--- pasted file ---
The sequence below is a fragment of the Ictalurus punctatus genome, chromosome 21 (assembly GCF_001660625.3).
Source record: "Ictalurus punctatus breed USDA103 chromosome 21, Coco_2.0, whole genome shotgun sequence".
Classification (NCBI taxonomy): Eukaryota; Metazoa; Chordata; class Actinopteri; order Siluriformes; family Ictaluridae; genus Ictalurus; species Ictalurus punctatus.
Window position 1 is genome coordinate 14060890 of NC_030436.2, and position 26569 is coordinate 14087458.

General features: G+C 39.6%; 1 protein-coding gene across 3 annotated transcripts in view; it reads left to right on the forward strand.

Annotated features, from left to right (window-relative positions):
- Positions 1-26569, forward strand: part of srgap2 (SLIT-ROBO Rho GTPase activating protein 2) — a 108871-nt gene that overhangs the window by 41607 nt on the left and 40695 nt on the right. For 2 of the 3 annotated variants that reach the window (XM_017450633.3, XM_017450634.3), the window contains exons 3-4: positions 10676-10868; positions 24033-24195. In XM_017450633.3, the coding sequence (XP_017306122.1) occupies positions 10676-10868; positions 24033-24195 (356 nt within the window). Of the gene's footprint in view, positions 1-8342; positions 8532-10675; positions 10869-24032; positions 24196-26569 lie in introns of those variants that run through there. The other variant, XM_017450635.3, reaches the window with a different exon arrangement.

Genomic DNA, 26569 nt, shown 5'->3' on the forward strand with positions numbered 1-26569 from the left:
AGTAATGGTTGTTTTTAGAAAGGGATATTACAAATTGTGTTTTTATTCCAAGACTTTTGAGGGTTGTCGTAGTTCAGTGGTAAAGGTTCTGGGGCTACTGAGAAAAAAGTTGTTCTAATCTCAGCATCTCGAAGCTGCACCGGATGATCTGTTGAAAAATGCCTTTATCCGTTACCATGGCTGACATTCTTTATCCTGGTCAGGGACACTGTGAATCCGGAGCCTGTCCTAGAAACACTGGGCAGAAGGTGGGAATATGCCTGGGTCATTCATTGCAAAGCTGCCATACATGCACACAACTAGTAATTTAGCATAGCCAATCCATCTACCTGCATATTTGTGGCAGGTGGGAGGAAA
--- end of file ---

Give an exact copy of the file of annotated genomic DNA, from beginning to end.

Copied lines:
The sequence below is a fragment of the Ictalurus punctatus genome, chromosome 21 (assembly GCF_001660625.3).
Source record: "Ictalurus punctatus breed USDA103 chromosome 21, Coco_2.0, whole genome shotgun sequence".
Classification (NCBI taxonomy): Eukaryota; Metazoa; Chordata; class Actinopteri; order Siluriformes; family Ictaluridae; genus Ictalurus; species Ictalurus punctatus.
Window position 1 is genome coordinate 14060890 of NC_030436.2, and position 26569 is coordinate 14087458.

General features: G+C 39.6%; 1 protein-coding gene across 3 annotated transcripts in view; it reads left to right on the forward strand.

Annotated features, from left to right (window-relative positions):
- Positions 1-26569, forward strand: part of srgap2 (SLIT-ROBO Rho GTPase activating protein 2) — a 108871-nt gene that overhangs the window by 41607 nt on the left and 40695 nt on the right. For 2 of the 3 annotated variants that reach the window (XM_017450633.3, XM_017450634.3), the window contains exons 3-4: positions 10676-10868; positions 24033-24195. In XM_017450633.3, the coding sequence (XP_017306122.1) occupies positions 10676-10868; positions 24033-24195 (356 nt within the window). Of the gene's footprint in view, positions 1-8342; positions 8532-10675; positions 10869-24032; positions 24196-26569 lie in introns of those variants that run through there. The other variant, XM_017450635.3, reaches the window with a different exon arrangement.

Genomic DNA, 26569 nt, shown 5'->3' on the forward strand with positions numbered 1-26569 from the left:
AGTAATGGTTGTTTTTAGAAAGGGATATTACAAATTGTGTTTTTATTCCAAGACTTTTGAGGGTTGTCGTAGTTCAGTGGTAAAGGTTCTGGGGCTACTGAGAAAAAAGTTGTTCTAATCTCAGCATCTCGAAGCTGCACCGGATGATCTGTTGAAAAATGCCTTTATCCGTTACCATGGCTGACATTCTTTATCCTGGTCAGGGACACTGTGAATCCGGAGCCTGTCCTAGAAACACTGGGCAGAAGGTGGGAATATGCCTGGGTCATTCATTGCAAAGCTGCCATACATGCACACAACTAGTAATTTAGCATAGCCAATCCATCTACCTGCATATTTGTGGCAGGTGGGAGGAAA